‘You start to imagine where this is all coming from because of the pattern,’ he ponders. He assumes it’s a group of friends who drive up on a Friday or Saturday night for a take-away and chitchat. A careless consequence to a convivial occasion.
It is not solely rubbish discarded in the last year or two that Marshall uncovers; some of it is decades old.
He found a light blue and pastel yellow Walkers crisp packet that had a best before date of 1992. He recently turned 30 and so, he says, to have that milestone as a comparison was ‘shocking’. ‘It just shows the age of how long everything we consume daily hangs around.’
Then there was another crisp packet (Walkers again) that he fished from the canal. This was a little younger, only from the mid to late 1990s because it had Posh Spice’s face staring up at him. ‘It looked fresh,’ he says, eyes widening with incredulity. He said he found it ‘disarming’ that such rubbish, submerged in the canal’s murky waters, stayed in its very state.
His efforts, however, have sometimes proven rather lucrative. He has found real-life treasure in the form of money; coins and £5 and £10 notes here and there.
But Marshall’s work can feel like a Sisyphean task. At the start of the year, he decided to clock his progress. Since January 2021, he has spent 149 hours litter picking and collected 164 bin bags. That is just over six days of continuous cleaning. He concedes that, despite the small rewards, he can find cleaning the same area disheartening. So, why does he continue?
A clue can be found in his choice of podcast, ‘Outrage + Optimism’, which he listens to while head down, his eyes ping-pong scouring the land for rubbish. The podcast’s hosts discuss the climate crisis and its solutions. He explains that part of his reason to litter pick is a care for the environment and desire to maintain his local park’s biodiversity.
But he also holds a solutions-based attitude: as anyone who knows what it’s like to live in a densely urban space, green space is precious. With trash decreasing its value, Marshall wants to do his altruistic act of cleaning the park to ‘allow people to enjoy the space as much as they can’.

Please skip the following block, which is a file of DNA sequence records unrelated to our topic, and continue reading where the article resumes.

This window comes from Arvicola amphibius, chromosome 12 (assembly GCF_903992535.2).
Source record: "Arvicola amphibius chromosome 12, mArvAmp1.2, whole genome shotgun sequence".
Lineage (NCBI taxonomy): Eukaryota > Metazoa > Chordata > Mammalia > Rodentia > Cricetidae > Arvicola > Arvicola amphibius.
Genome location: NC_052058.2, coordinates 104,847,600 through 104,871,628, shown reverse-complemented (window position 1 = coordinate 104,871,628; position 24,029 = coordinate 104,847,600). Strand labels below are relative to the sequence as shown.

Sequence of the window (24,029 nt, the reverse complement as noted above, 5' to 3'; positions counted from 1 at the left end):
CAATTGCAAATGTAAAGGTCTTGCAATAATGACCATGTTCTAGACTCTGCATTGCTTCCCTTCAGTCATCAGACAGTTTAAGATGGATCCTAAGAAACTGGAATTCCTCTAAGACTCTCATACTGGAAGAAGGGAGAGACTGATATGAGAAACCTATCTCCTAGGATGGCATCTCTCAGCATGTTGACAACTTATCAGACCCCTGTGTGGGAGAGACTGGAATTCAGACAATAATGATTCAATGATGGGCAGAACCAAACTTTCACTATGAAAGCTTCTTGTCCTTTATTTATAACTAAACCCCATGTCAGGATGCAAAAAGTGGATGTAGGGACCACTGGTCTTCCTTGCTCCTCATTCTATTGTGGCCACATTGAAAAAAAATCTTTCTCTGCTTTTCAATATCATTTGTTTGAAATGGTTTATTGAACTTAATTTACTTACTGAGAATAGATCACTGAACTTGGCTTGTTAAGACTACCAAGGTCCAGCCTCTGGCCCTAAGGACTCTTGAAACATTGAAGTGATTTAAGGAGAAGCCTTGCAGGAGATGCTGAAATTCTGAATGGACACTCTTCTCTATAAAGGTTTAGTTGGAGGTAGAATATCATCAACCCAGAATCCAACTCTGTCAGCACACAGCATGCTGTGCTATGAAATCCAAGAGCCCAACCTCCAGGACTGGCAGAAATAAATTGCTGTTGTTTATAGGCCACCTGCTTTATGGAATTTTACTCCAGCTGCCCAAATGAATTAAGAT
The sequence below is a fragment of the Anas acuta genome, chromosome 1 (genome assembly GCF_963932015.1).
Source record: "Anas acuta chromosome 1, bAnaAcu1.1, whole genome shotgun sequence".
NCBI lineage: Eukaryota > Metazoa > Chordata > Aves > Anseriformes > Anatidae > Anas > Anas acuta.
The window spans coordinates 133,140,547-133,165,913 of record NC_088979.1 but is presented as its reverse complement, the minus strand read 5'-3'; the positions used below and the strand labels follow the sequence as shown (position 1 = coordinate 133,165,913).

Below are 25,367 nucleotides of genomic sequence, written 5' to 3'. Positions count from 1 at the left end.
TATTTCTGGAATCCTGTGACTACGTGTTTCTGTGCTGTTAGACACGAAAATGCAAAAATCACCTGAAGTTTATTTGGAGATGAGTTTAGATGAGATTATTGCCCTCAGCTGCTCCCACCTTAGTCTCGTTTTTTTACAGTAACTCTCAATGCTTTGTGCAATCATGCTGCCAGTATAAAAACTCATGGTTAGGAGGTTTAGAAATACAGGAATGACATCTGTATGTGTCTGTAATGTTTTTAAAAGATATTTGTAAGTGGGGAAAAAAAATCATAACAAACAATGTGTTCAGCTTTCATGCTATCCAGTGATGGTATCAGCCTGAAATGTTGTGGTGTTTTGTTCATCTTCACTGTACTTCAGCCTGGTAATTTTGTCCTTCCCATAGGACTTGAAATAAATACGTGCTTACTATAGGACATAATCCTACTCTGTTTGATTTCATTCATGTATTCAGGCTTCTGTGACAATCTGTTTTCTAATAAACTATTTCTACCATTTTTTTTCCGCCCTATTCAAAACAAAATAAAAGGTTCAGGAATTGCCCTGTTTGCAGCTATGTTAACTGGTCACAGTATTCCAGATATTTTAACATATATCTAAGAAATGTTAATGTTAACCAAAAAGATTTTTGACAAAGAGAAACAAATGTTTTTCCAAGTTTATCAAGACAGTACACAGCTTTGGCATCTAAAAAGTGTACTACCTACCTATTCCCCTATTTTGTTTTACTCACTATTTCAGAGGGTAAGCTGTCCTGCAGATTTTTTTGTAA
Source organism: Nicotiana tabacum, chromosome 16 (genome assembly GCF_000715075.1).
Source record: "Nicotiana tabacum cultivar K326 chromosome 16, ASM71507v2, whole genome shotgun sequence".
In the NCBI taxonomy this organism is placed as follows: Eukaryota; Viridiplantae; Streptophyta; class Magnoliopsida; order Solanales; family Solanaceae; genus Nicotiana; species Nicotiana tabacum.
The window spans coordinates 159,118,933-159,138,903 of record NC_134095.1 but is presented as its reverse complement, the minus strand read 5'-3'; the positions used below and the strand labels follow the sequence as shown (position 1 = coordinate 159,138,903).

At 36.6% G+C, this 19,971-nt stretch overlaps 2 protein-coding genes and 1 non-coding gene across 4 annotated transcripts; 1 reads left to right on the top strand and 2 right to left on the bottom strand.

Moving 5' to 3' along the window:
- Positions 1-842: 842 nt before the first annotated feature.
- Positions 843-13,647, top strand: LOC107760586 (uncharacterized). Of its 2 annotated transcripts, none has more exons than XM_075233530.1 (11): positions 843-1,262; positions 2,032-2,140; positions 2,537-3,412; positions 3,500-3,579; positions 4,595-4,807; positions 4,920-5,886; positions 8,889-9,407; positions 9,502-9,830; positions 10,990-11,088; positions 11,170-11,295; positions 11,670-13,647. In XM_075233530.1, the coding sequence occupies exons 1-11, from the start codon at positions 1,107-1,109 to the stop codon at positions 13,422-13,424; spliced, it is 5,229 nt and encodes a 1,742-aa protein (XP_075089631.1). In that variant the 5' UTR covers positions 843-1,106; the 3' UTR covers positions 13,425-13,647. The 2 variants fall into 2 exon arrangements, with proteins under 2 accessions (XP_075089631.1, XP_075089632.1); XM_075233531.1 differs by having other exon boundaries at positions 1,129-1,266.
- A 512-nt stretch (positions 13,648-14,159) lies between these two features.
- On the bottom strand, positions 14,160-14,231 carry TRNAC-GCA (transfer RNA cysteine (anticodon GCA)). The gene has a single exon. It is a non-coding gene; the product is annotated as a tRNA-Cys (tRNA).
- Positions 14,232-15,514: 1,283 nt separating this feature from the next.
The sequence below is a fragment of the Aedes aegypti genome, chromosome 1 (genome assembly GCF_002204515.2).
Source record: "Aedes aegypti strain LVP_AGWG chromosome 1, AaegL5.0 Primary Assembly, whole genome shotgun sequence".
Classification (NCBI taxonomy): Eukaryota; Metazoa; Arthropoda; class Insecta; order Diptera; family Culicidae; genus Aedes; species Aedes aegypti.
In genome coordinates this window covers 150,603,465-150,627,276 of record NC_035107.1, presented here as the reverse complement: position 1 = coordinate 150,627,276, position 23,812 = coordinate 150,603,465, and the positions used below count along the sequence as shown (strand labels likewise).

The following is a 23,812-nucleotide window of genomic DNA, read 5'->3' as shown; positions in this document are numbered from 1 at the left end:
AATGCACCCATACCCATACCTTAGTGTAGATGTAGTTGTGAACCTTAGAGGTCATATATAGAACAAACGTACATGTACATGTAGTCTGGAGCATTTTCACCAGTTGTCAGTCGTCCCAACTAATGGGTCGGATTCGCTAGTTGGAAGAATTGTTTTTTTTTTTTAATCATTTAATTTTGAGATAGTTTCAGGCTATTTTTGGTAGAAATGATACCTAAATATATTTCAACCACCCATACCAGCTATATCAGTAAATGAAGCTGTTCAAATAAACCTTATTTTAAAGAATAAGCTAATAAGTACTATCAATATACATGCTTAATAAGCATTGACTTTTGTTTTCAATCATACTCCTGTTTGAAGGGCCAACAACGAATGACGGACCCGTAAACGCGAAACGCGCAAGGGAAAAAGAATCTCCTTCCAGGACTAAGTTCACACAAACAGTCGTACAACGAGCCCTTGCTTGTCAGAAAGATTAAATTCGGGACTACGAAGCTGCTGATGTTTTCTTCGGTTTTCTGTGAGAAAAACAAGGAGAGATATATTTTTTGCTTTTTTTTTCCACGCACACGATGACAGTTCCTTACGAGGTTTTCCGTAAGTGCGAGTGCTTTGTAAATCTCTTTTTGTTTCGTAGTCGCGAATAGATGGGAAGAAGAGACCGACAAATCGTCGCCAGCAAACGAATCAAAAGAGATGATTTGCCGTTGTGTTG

Continuing his solutions-based approach, he is speaking to his local councillors to install more bins in Mile End Park’s rubbish ‘hotspots’, which mainly occur near to benches. He understands human nature; people won’t do the right thing unless they are nudged to do it through ease or convenience.
His work is starting to get him noticed; locals go up to him and thank him for his work. He has even inspired two residents, whose trash blindness has been lifted and now join Marshall in his efforts.
While he appears quietly proud of this (rightly so), it’s clear from his humble character that is not his intended outcome. Ultimately, this lone green crusader is cleaning not just because he wants to make the world a better place, but also for the spiritual benefits that a calming and harmonious green space offers all; something that is at a premium in the frenzy of a major metropolis. Either way, we could all learn something from Marshall’s simple but impactful endeavour to clean his local park.
If you enjoyed this article, then read our article on the history of Mile End Park’s Ecology Pavilion.
Can you support us?
As a not-for-profit media organisation using journalism to strengthen communities, we have not put our digital content behind a paywall or membership scheme as we think the benefits of an independent, local publication should be available to everyone living in our area.
We are powered by members. Hundreds of members have already joined. Become a member today from as little as £3 to support impact journalism and the local community.